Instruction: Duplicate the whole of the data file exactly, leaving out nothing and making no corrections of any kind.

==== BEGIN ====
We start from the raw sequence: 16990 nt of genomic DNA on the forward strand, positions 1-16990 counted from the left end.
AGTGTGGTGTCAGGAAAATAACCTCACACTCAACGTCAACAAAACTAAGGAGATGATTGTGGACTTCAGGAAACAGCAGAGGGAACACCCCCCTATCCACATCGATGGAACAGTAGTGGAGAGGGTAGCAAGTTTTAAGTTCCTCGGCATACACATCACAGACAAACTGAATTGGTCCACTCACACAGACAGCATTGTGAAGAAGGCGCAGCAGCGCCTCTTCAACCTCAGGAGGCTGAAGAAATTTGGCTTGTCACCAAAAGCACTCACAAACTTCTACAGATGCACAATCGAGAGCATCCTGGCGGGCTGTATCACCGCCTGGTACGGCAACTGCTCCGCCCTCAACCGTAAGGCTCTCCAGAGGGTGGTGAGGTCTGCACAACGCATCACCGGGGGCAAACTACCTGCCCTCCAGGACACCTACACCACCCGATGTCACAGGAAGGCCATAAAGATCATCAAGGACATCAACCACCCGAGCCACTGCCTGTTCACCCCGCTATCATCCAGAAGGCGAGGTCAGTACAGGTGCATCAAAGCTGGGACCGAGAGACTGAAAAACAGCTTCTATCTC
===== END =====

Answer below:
We start from the raw sequence: 16990 nt of genomic DNA on the forward strand, positions 1-16990 counted from the left end.
AGTGTGGTGTCAGGAAAATAACCTCACACTCAACGTCAACAAAACTAAGGAGATGATTGTGGACTTCAGGAAACAGCAGAGGGAACACCCCCCTATCCACATCGATGGAACAGTAGTGGAGAGGGTAGCAAGTTTTAAGTTCCTCGGCATACACATCACAGACAAACTGAATTGGTCCACTCACACAGACAGCATTGTGAAGAAGGCGCAGCAGCGCCTCTTCAACCTCAGGAGGCTGAAGAAATTTGGCTTGTCACCAAAAGCACTCACAAACTTCTACAGATGCACAATCGAGAGCATCCTGGCGGGCTGTATCACCGCCTGGTACGGCAACTGCTCCGCCCTCAACCGTAAGGCTCTCCAGAGGGTGGTGAGGTCTGCACAACGCATCACCGGGGGCAAACTACCTGCCCTCCAGGACACCTACACCACCCGATGTCACAGGAAGGCCATAAAGATCATCAAGGACATCAACCACCCGAGCCACTGCCTGTTCACCCCGCTATCATCCAGAAGGCGAGGTCAGTACAGGTGCATCAAAGCTGGGACCGAGAGACTGAAAAACAGCTTCTATCTC